“Tens of thousands haven’t had their voices heard!” Lincolnshire devolution consultation’s ‘slanted’ questions slammed
Lincolnshire’s ambitious devolution deal, promising £24 million annually for 30 years and a regional mayor, has hit a snag with its public consultation process.
Despite Lincolnshire County Council (LCC) and its partners in North and North East Lincolnshire heralding over 4,000 survey completions as a success, critics argue the figure barely scratches the surface of public opinion.
The consultation’s “slanted” questions have drawn ire from some district leaders, suggesting an attempt to skew results in favour of the devolution deal.
With a population of over 1 million, the mere 0.365% participation rate has raised eyebrows, casting doubt on the consultation’s effectiveness in capturing the true sentiment of Greater Lincolnshire residents.
As LCC processes the last of the paper questionnaires, anticipation builds for an independent analysis set to shed light on the public’s stance.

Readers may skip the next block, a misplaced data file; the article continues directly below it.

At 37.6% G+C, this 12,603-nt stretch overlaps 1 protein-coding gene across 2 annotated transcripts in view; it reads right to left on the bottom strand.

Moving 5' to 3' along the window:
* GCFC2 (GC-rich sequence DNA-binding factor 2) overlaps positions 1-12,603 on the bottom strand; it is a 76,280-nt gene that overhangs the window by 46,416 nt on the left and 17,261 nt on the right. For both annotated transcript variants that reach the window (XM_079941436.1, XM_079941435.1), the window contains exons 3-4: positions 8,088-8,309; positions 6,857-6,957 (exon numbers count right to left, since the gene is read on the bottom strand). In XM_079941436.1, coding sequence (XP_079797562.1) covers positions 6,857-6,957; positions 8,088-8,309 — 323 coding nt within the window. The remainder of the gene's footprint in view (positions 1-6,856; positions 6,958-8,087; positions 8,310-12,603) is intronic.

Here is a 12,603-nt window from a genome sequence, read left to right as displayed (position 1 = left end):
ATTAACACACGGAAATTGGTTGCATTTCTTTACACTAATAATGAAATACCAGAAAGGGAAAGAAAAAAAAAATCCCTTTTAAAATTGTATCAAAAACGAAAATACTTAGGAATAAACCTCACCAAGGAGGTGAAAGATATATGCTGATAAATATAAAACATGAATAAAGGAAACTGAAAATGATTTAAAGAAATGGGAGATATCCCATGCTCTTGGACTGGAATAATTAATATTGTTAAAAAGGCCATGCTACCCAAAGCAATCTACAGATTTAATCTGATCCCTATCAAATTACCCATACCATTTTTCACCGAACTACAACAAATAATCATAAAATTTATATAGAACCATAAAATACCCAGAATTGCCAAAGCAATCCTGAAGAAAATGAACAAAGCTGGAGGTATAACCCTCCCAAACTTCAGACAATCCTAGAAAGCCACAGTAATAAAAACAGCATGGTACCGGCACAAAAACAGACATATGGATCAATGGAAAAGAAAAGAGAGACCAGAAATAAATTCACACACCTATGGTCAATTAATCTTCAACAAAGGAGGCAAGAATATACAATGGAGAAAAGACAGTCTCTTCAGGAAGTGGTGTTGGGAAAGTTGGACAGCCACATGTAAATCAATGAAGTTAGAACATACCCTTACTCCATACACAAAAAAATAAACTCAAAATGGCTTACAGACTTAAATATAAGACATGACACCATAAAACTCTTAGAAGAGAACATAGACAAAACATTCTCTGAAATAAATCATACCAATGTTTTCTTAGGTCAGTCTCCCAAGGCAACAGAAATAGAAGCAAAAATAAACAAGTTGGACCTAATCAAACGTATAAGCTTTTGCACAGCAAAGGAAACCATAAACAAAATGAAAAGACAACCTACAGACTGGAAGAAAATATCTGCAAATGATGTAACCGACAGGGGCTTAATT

Yet, the low engagement has already sparked calls for a more direct approach to gauging public interest in devolution.
Greater Lincolnshire’s devolution deal, agreed by Lincolnshire County Council (LCC), North and North East Lincolnshire Council, promises some £24 million in funding for the county, every year for three decades, as well as the election of a mayor for the region.
Coun Anne Dorrian of Boston Borough Council criticises the consultation’s methodology, suggesting a referendum on devolution would have been a more transparent and democratic starting point.
As the county awaits the detailed report’s findings, questions linger over the future direction of Lincolnshire’s devolution journey and the legitimacy of its public consultation process.
“Politics is all about conviction, principles and belief,” Coun Dorrian said.
“If Martin Hill [Conservative, Leader of Lincolnshire County Council] wanted to stand behind an elected mayor, then he should have the courage in those convictions to allow a straight yes or no referendum.
“If you ask the public if they’d like £24 million a year for 30 years then it sounds great, doesn’t it?
“I think politicians are there to represent the wishes of their constituents, not to pursue their own personal ambitions, and I worry that the wishes of Lincolnshire residents have been lost.
“There are tens of thousands, if not hundreds of thousands, who haven’t had their voices heard.
“We had 7,500 people at Boston Market Place for the Christmas lights switch on. I can’t help but think if the county council had teams out there with clipboards asking about devolution, they might have had a different outcome.”